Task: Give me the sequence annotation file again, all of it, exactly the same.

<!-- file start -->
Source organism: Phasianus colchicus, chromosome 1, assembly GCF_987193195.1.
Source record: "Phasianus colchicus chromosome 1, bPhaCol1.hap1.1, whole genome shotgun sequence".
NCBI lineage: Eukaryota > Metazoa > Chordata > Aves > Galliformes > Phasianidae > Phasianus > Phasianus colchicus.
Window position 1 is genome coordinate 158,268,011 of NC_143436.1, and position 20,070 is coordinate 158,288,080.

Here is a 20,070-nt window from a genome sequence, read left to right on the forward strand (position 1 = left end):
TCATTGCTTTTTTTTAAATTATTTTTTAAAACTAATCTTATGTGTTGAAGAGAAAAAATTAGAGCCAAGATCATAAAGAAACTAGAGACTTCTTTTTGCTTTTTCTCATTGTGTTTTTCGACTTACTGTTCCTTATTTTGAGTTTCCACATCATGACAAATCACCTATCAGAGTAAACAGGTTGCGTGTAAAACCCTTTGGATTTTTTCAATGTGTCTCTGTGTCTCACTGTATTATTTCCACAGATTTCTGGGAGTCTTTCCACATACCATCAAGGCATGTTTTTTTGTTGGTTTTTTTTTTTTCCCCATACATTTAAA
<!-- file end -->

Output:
Source organism: Phasianus colchicus, chromosome 1, assembly GCF_987193195.1.
Source record: "Phasianus colchicus chromosome 1, bPhaCol1.hap1.1, whole genome shotgun sequence".
NCBI lineage: Eukaryota > Metazoa > Chordata > Aves > Galliformes > Phasianidae > Phasianus > Phasianus colchicus.
Window position 1 is genome coordinate 158,268,011 of NC_143436.1, and position 20,070 is coordinate 158,288,080.

Here is a 20,070-nt window from a genome sequence, read left to right on the forward strand (position 1 = left end):
TCATTGCTTTTTTTTAAATTATTTTTTAAAACTAATCTTATGTGTTGAAGAGAAAAAATTAGAGCCAAGATCATAAAGAAACTAGAGACTTCTTTTTGCTTTTTCTCATTGTGTTTTTCGACTTACTGTTCCTTATTTTGAGTTTCCACATCATGACAAATCACCTATCAGAGTAAACAGGTTGCGTGTAAAACCCTTTGGATTTTTTCAATGTGTCTCTGTGTCTCACTGTATTATTTCCACAGATTTCTGGGAGTCTTTCCACATACCATCAAGGCATGTTTTTTTGTTGGTTTTTTTTTTTTCCCCATACATTTAAA